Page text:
We Know How to Do This

With so much media coverage and political debate on the need to reduce our use of fossil fuels, you’d think there must be some very difficult decisions to make, or some very complex new technology required, because for all the talk there doesn’t seem to be much change.

Would it surprise you to learn that there are already eight places in the world with major electricity systems which use almost no fossil fuels?

They have shown us all that it isn’t difficult to power countries using other means. Some of these eight have been like that for decades.


The one characteristic that all these places have in common is their reliance on hydroelectric dams and/or nuclear power, coupled with some wind and solar. That’s because countries need power all day and all night, and hydro and nuclear can deliver that constant supply.

It’s not difficult, and it’s been done before, eight times. To see how your country measures up you can go to the same place I got my information from, the statistics page at the International Energy Agency.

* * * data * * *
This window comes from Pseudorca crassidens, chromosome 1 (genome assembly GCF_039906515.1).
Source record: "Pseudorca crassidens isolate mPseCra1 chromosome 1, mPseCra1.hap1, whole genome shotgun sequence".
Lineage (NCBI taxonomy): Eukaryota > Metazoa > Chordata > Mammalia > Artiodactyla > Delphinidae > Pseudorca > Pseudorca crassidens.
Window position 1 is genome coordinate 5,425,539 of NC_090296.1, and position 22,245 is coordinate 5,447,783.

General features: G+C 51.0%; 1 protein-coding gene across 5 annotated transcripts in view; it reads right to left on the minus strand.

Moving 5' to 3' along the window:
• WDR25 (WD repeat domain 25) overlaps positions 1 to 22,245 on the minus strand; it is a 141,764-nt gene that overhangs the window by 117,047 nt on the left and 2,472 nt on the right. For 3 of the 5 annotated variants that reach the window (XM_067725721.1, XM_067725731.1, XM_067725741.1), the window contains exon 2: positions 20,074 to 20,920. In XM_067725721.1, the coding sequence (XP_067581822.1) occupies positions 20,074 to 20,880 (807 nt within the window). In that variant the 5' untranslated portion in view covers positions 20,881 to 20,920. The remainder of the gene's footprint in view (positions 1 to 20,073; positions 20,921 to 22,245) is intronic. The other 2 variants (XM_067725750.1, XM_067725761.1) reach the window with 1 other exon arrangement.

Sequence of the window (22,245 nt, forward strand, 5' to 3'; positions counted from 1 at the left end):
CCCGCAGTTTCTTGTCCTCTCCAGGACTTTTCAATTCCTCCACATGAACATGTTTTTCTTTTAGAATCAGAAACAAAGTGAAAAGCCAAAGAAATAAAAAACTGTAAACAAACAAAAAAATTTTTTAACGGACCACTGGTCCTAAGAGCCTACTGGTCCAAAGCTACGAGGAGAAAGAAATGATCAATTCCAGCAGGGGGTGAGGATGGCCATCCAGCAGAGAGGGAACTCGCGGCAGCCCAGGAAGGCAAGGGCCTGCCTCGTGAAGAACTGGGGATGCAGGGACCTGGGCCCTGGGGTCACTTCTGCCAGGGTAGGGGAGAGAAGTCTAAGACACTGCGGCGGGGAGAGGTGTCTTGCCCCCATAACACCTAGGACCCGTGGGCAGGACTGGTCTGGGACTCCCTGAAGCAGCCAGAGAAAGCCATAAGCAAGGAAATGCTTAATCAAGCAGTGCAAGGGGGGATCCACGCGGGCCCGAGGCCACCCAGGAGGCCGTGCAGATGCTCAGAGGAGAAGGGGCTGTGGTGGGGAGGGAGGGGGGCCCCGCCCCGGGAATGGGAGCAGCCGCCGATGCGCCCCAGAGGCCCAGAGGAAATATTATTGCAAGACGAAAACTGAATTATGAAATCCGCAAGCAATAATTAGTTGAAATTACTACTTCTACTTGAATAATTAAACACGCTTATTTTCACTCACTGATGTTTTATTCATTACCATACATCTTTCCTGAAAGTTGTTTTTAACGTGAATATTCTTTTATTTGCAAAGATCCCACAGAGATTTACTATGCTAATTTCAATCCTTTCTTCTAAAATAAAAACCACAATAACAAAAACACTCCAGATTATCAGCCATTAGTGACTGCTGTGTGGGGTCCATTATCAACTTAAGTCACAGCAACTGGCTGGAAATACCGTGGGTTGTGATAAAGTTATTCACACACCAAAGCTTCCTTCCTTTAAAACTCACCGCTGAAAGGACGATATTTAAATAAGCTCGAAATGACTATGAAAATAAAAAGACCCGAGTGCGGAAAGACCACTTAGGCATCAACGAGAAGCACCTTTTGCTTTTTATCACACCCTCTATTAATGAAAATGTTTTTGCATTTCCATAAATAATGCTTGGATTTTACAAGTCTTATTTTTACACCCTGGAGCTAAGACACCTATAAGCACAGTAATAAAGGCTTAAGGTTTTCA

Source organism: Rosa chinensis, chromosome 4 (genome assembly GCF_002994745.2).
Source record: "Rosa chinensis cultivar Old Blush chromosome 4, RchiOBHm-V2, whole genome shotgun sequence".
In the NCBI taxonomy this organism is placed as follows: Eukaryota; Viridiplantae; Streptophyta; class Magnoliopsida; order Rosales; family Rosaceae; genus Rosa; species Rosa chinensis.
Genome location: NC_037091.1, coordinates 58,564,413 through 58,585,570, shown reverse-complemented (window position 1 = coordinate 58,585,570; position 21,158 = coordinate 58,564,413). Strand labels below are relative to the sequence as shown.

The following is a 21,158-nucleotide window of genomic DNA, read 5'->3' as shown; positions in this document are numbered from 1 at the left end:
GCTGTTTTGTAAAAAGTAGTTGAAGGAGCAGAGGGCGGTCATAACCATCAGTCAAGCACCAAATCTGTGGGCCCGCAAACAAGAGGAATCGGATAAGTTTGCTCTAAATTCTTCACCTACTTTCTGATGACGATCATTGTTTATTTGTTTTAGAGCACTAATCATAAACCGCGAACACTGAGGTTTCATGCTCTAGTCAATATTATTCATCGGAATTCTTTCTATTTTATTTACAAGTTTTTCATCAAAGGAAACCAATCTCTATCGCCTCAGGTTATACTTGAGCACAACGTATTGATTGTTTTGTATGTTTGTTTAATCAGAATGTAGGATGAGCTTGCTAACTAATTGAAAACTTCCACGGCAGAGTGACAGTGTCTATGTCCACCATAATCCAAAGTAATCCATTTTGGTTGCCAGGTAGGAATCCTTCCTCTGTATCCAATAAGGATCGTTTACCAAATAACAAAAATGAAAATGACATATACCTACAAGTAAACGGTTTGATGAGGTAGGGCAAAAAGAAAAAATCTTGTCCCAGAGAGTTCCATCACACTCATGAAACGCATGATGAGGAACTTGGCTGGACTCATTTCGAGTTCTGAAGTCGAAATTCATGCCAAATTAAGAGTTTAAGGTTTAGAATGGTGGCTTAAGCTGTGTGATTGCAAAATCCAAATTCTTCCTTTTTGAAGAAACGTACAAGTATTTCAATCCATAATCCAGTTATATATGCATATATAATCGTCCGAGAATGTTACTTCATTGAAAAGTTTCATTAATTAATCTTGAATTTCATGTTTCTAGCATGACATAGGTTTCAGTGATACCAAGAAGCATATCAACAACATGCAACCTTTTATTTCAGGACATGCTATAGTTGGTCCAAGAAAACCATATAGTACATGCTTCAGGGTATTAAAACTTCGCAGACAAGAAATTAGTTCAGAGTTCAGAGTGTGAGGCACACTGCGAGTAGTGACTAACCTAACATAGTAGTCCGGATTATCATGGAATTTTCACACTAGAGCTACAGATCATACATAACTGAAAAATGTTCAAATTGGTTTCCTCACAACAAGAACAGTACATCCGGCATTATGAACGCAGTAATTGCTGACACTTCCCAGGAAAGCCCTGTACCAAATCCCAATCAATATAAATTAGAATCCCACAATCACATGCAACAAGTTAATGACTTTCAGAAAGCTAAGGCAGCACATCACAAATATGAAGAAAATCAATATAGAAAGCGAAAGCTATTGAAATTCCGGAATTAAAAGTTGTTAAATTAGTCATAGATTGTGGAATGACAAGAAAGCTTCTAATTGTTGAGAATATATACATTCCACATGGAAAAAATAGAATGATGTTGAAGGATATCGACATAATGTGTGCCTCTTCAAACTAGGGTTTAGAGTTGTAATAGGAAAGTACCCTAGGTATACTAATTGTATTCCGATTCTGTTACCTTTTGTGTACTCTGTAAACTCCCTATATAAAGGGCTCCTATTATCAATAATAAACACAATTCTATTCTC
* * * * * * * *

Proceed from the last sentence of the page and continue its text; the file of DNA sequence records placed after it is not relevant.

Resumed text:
For those who are interested in numbers, I got all the national data from the IEA link above. Canadian province data is from the National Energy Board. In all cases the data is 2016. I defined “large electricity system” as more than 50 TWh per year. The eight examples range from Switzerland (63 TWh) to France (556 TWh). Between the eight, their electricity is 47% hydro, 41% nuclear, 4% wind, 1% solar and 7% fossil fuel.

There are several smaller countries which also have very clean electricity systems, in fact that’s where I started with this little project. I saw a video from Greenpeace claiming seven countries were running on 100% renewables. The problem was that the video showed cartoons of wind turbines and solar cells, but when I looked at the facts all seven used hydro power, and because they are quite small, they are able to power the whole country with a single technology. (The video only shows national flags for the seven – perhaps to make it difficult to look up the data? But I am naturally curious, and I love looking up flags, so I learned that this other group includes: Bhutan, Nepal, Costa Rica, Albania, Iceland, Ethiopia and Lesotho).